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  • On the Relational Character of Mind and Nature.Vuk Uskokovic - 2009 - Res Cogitans 6 (1).
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  • A Short Primer on Situated Cognition.Philip Robbins & Murat Aydede - 2009 - In Murat Aydede & P. Robbins (eds.), The Cambridge Handbook of Situated Cognition. Cambridge: Cambridge University Press. pp. 3--10.
    Introductory Chapter to the _Cambridge Handbook of Situated Cognition_ (CUP, 2019).
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  • How Does It Work?: The Search for Explanatory Mechanisms.Mario Bunge - 2004 - Philosophy of the Social Sciences 34 (2):182-210.
    This article addresses the following problems: What is a mechanism, how can it be discovered, and what is the role of the knowledge of mechanisms in scientific explanation and technological control? The proposed answers are these. A mechanism is one of the processes in a concrete system that makes it what it is — for example, metabolism in cells, interneuronal connections in brains, work in factories and offices, research in laboratories, and litigation in courts of law. Because mechanisms are largely (...)
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  • Toward 'Complexics' as a Transdiscipline.Albert Bastardas I. Boada - unknown
    The proposed transdisciplinary field of ‘complexics’ would bring together allcontemporary efforts in any specific disciplines or by any researchersspecifically devoted to constructing tools, procedures, models and conceptsintended for transversal application that are aimed at understanding andexplaining the most interwoven and dynamic phenomena of reality. Our aimneeds to be, as Morin says, not “to reduce complexity to simplicity, [but] totranslate complexity into theory”.New tools for the conception, apprehension and treatment of the data ofexperience will need to be devised to complement existing (...)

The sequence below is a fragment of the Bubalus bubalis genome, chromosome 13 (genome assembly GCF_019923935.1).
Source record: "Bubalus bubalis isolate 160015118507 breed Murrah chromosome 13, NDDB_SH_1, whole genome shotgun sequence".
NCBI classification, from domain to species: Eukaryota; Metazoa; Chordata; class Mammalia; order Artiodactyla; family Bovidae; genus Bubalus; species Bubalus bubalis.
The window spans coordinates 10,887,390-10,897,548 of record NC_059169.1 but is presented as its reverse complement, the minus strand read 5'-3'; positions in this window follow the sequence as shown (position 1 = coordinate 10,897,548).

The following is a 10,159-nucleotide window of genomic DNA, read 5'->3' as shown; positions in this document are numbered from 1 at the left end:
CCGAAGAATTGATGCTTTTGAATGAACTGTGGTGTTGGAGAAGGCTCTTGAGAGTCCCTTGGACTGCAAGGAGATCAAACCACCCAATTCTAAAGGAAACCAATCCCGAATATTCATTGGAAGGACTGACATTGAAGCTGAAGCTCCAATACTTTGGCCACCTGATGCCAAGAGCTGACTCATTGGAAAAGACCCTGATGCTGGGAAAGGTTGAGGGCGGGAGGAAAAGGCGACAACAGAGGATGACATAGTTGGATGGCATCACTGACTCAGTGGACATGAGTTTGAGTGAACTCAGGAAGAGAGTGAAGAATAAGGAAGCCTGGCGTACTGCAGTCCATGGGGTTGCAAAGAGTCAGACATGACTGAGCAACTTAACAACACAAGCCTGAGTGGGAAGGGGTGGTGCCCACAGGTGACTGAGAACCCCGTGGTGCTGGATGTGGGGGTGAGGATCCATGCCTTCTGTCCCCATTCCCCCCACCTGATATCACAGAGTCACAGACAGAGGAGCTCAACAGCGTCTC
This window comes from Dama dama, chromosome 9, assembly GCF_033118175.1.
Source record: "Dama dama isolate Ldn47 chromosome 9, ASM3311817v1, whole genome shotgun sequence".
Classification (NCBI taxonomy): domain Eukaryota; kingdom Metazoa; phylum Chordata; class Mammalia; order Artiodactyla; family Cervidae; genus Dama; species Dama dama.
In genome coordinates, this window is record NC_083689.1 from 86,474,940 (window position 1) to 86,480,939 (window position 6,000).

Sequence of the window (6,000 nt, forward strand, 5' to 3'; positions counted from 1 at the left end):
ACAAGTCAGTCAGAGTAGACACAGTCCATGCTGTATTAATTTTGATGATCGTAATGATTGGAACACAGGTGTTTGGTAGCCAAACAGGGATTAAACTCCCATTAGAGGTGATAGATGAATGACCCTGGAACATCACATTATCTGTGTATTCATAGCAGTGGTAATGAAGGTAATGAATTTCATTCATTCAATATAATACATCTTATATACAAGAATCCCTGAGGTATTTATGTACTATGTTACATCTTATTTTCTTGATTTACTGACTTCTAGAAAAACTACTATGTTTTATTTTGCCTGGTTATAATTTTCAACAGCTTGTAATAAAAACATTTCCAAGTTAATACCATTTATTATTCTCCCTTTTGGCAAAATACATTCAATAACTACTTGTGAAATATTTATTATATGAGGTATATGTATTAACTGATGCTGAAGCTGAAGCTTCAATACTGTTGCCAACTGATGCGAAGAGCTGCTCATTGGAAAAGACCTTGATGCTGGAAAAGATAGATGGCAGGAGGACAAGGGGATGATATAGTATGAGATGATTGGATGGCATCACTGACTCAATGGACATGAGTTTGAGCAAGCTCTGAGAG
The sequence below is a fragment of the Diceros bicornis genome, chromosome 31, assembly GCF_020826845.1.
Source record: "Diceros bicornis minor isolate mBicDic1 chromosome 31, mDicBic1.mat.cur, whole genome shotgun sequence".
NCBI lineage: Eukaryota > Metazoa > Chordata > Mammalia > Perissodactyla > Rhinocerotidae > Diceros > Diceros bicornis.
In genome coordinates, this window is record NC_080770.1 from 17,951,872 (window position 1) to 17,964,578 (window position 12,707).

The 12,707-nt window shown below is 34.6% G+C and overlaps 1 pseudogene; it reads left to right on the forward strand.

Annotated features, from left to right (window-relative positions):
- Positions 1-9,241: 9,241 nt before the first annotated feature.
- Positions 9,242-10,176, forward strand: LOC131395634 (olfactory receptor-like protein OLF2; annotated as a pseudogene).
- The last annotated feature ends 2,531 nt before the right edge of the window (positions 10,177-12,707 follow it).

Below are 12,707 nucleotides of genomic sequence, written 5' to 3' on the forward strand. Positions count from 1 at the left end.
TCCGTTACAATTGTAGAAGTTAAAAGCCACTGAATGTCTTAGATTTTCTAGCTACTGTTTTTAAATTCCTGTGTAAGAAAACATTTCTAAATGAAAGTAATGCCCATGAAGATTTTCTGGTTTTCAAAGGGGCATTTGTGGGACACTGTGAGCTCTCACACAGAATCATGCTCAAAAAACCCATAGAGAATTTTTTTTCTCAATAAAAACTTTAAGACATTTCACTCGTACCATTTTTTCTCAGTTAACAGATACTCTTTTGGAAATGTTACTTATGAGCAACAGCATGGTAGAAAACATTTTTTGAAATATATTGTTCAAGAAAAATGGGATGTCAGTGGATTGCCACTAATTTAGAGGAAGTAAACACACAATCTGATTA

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  • Challenging the Computational Metaphor: Implications for How We Think.Lynn Andrea Stein - unknown
    This paper explores the role of the traditional computational metaphor in our thinking as computer scientists, its influence on epistemological styles, and its implications for our understanding of cognition. It proposes to replace the conventional metaphor--a sequence of steps--with the notion of a community of interacting entities, and examines the ramifications of such a shift on these various ways in which we think.
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  • Щодо теоретичного аналізу і уточнення поняття «управлінська пара» як основи розвитку та удосконалення публічного управління.Д. І Дзвінчук, О. В Лютий & В. П Петренко - 2016 - Гуманітарний Вісник Запорізької Державної Інженерної Академії 67:191-202.
    As a result of decomposition of a system consisting of two elements as a typical management pair “subject - object” or “manager – subordinate”, and interpretation of each of its components as an element that is characterized by a certain coefficient of transformation, it has been proposed to discover such systems as “subject - object”, “object - subject”, and “object - object” with the purpose of identifying one of the above mentioned modes that will be the most efficient in achieving (...)
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  • Transactional Economics: John Dewey's Ways of Knowing and the Radical Subjectivism of the Austrian School.Robert Mulligan - 2006 - Education and Culture 22 (2):61-82.
    The subjectivism of the Austrian school of economics is a special case of Dewey's transactional philosophy, also known as pragmatism or pragmatic epistemology. The Austrian economists Carl Friedrich Menger (1840-1921) and Ludwig von Mises (1881-1973) adopted an Aristotelian deductive approach to economic issues such as social behavior and exchange. Like Menger and Mises, Friedrich A. Hayek (1899-1992) viewed scientific knowledge, even in the social sciences, as asserting and aiming for objective certainty. Hayek was particularly critical of attempts to apply the (...)
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  • Intentionally: A Problem of Multiple Reference Frames, Specificational Information, and Extraordinary Boundary Conditions on Natural Law.M. T. Turvey - 1986 - Behavioral and Brain Sciences 9 (1):153-155.
  • Homeostats for the 21st Century? Simulating Ashby Simulating the Brain.S. Franchi - 2013 - Constructivist Foundations 9 (1):93-101.